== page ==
A remarkable group of writers made the years 1912 to 1917 one of the most fruitful periods in the Lit's history. Its leader was Edmund Wilson '16, around whom campus writers gathered ``by a law [Dean Christian Gauss said] of literary gravitation.'' Other talented members included John Peale Bishop '17, Scott Fitzgerald '17, and John Biggs '18.
The members of this inner circle exhibited qualities reminiscent of those of the original founders. Bishop was the same patrician poet in his day that Boker had been in his, both drawing much of their inspiration from European culture. Like Leland, Fitzgerald was an enfant terrible, although he was less well-read than Leland as an undergraduate and more successful as a writer in later life. Although their views and ultimate vocations were very different, Wilson shared Cuyler's interest in having the right word in the right place, and went even further, desiring that ``every word, every cadence, every detail should perform a definite function in producing an intense effect.''
QUESTIONS OF PROPRIETY
Usually an unobtrusive member of the campus community, the Lit has on occasion been made conspicuous by alleged lapses in taste. Early in the 1930s the Undergraduate Council suspended the editor of the Lit for publishing a poem which the Council deemed ``obscene and un-Princeton.'' This mlprecedented action brought a flood of student protests to the Daily Princetonian. One undergraduate, who had read the poem more carefully than most, reported that its meaning was rather obscure and that the poem was not therefore completely successful, but that far from being obscene, its object was highly moral and indeed didactic. Another student expressed the hope that the Undergraduate Council would not rest on its laurels, but would now seek out other ``un-Princeton'' matters with which the University abounded, citing certain authors taught to freshmen by the classics and English departments and referring darkly to many ``un-Princeton'' books in the library, including one by a writer, named Shakespeare, ``which is full of bastards.'' The Undergraduate Council relented and changed its suspension to a reprimand. The unhappiness that prevailed during this episode was shared by almost everyone except the circulation manager of the Lit.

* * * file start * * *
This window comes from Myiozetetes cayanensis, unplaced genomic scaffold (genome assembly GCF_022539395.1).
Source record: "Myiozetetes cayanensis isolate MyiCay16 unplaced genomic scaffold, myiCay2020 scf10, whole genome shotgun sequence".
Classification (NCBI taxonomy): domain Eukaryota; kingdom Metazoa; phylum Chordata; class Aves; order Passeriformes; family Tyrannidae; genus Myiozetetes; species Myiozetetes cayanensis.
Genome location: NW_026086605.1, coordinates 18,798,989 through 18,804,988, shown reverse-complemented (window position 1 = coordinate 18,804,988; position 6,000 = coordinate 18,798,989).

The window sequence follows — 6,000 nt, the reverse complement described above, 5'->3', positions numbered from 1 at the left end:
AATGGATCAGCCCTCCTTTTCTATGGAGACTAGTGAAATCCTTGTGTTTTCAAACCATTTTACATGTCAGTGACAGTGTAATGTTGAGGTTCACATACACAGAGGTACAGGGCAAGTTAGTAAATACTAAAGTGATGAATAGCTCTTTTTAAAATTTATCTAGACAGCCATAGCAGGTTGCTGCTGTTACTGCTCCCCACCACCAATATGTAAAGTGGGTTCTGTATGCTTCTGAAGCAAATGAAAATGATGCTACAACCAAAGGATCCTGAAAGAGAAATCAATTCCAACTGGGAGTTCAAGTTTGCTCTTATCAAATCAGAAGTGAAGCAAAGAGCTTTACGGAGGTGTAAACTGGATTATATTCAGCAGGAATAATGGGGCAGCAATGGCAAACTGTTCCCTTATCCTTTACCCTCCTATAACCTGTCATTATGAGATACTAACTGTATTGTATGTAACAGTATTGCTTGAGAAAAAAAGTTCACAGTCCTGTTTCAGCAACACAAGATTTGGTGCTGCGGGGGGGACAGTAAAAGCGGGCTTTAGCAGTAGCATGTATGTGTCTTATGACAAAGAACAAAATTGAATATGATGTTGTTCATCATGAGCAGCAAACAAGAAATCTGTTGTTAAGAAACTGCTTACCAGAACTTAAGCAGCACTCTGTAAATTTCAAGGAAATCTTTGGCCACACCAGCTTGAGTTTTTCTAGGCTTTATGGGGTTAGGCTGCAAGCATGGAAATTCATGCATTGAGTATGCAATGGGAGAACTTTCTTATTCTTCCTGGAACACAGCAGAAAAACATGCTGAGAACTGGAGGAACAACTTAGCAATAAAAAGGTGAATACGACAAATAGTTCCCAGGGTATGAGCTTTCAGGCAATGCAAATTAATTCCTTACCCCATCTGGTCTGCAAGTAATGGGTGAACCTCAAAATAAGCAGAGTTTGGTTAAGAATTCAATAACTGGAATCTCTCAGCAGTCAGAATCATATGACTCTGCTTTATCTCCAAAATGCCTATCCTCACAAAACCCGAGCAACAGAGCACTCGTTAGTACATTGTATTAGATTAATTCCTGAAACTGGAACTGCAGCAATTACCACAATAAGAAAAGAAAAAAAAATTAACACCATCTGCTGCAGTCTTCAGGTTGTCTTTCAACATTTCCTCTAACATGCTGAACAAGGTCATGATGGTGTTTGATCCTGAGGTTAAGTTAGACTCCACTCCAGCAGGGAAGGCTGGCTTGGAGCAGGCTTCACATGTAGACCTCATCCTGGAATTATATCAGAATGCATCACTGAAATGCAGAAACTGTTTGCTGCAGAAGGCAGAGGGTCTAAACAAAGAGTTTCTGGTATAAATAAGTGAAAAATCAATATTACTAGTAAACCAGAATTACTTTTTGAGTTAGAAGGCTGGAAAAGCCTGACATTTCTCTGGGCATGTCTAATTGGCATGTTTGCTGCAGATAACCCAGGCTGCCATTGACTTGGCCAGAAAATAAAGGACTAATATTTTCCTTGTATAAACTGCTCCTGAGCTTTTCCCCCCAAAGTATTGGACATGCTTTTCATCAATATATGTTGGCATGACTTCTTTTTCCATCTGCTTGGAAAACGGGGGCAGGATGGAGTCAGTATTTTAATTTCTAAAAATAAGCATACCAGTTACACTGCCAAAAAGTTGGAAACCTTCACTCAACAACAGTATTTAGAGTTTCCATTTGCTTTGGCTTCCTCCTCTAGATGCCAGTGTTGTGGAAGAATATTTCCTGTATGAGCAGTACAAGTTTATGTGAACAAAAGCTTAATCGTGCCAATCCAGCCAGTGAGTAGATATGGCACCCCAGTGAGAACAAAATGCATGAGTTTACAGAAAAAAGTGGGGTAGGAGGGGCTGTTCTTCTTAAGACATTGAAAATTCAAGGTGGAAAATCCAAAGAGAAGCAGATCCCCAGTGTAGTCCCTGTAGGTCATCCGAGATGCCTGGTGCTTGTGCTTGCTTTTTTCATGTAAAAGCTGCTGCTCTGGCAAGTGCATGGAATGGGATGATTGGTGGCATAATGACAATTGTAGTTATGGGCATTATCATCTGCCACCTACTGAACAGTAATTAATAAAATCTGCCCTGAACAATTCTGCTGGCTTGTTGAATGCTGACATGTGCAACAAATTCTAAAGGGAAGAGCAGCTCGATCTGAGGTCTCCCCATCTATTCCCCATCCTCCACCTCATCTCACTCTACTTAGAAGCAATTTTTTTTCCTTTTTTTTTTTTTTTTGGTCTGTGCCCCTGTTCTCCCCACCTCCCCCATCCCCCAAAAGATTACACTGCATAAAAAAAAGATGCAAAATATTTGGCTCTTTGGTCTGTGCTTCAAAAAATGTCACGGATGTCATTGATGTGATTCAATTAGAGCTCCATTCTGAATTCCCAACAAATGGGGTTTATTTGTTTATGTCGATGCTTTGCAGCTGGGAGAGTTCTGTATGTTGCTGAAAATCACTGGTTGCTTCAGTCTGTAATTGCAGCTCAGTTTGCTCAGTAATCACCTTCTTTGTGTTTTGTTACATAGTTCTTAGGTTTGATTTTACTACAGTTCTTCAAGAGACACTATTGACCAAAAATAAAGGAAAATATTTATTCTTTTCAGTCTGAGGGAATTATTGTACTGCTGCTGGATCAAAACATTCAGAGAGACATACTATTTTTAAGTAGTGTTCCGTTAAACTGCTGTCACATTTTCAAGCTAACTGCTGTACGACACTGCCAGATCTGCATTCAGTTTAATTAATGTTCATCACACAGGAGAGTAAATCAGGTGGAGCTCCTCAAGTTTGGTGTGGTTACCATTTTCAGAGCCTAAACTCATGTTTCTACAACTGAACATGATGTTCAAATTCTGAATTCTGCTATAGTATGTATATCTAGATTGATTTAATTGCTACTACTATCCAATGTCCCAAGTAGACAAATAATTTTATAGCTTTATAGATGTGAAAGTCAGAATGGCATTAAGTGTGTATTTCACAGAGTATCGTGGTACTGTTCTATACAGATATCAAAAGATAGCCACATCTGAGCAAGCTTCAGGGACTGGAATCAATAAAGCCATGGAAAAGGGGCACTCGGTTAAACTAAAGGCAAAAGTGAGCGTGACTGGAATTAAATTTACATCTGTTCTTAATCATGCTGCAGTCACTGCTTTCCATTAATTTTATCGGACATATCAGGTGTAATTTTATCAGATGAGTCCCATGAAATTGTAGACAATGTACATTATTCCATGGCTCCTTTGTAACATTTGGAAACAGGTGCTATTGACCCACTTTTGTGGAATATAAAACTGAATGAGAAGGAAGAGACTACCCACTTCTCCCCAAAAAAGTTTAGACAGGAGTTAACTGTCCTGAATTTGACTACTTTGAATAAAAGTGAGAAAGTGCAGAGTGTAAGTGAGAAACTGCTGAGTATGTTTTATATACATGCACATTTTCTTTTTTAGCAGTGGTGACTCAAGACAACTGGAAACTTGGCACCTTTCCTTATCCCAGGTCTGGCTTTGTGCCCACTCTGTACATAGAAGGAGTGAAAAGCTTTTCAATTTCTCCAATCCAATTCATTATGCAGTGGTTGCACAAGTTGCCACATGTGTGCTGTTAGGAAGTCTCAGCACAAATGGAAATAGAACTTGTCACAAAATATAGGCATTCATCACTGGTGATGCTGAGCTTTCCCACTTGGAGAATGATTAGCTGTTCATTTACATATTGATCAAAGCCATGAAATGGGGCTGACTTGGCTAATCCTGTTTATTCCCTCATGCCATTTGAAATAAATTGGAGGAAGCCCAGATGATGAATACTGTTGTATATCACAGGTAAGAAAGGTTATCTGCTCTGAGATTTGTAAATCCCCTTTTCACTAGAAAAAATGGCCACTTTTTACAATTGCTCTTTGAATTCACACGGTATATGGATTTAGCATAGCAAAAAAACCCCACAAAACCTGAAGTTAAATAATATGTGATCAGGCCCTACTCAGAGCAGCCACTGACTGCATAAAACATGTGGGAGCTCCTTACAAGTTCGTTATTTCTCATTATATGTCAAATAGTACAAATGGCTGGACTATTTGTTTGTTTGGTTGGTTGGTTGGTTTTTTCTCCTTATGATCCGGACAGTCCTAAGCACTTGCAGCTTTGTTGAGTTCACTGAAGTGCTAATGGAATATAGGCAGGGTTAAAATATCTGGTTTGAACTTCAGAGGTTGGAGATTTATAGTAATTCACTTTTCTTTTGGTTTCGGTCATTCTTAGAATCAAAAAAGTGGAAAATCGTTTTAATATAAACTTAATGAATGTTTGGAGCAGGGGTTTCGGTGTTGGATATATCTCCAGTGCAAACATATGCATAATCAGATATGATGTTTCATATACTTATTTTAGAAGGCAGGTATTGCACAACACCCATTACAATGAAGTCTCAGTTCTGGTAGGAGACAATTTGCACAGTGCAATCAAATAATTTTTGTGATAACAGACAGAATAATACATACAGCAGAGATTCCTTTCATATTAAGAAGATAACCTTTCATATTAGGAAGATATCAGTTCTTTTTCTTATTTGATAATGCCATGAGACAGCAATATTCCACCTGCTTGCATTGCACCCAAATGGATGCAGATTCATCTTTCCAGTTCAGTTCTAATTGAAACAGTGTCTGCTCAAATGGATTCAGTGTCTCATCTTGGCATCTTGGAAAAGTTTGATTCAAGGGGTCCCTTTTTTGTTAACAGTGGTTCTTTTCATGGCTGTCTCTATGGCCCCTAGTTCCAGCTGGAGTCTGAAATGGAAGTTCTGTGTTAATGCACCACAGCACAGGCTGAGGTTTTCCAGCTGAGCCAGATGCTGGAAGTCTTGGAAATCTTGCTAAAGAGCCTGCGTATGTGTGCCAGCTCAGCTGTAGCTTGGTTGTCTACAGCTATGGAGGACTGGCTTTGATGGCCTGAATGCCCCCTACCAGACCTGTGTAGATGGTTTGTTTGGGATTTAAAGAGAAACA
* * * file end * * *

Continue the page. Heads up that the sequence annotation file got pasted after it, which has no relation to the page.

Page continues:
On another occasion in the 1950s, the dean of the college felt obliged to place the editor and the author of a story on probation because of the author's use of pithy Saxonisms in the dialogue. The Prince condemned this action, too, but this time there was no flood of letters, and the author reacted tolerantly: ``I m not completely unsympathetic with the Dean,'' he said, ``but, on the other hand, I'm also sympathetic with myself.''
In February 1942, the Lit brought out a 196-page centennial issue, reprinting specimens of poetry and prose from the previous century together with new articles by President Dodds, Jacques Maritain, Booth Tarkington 1893, Norman Thomas '05, and others. For that issue Frederick Morgan '43 and Richard M. Morse '43 were cochairmen, Joseph D. Bennett '43, managing editor. A few years later, Morgan, Bennett, and William Arrowsmith '45 founded The Hudson Review, which became one of the best known and most respected American literary reviews.
In 1976 the Nassau Lit published another retrospective issue, featuring contributions from past Lit notables like Tarkington and Fitzgerald, as well as from more recent contributors, among them, poets William Meredith '40, Galway M. Kinnell '48, and W. S. Merwin '48, authors George Garrett '52 and John McPhee '53, and artist Frank Stella '58.
*The Yale Literary Magazine was started in 1836.
Go to Search A Princeton Companion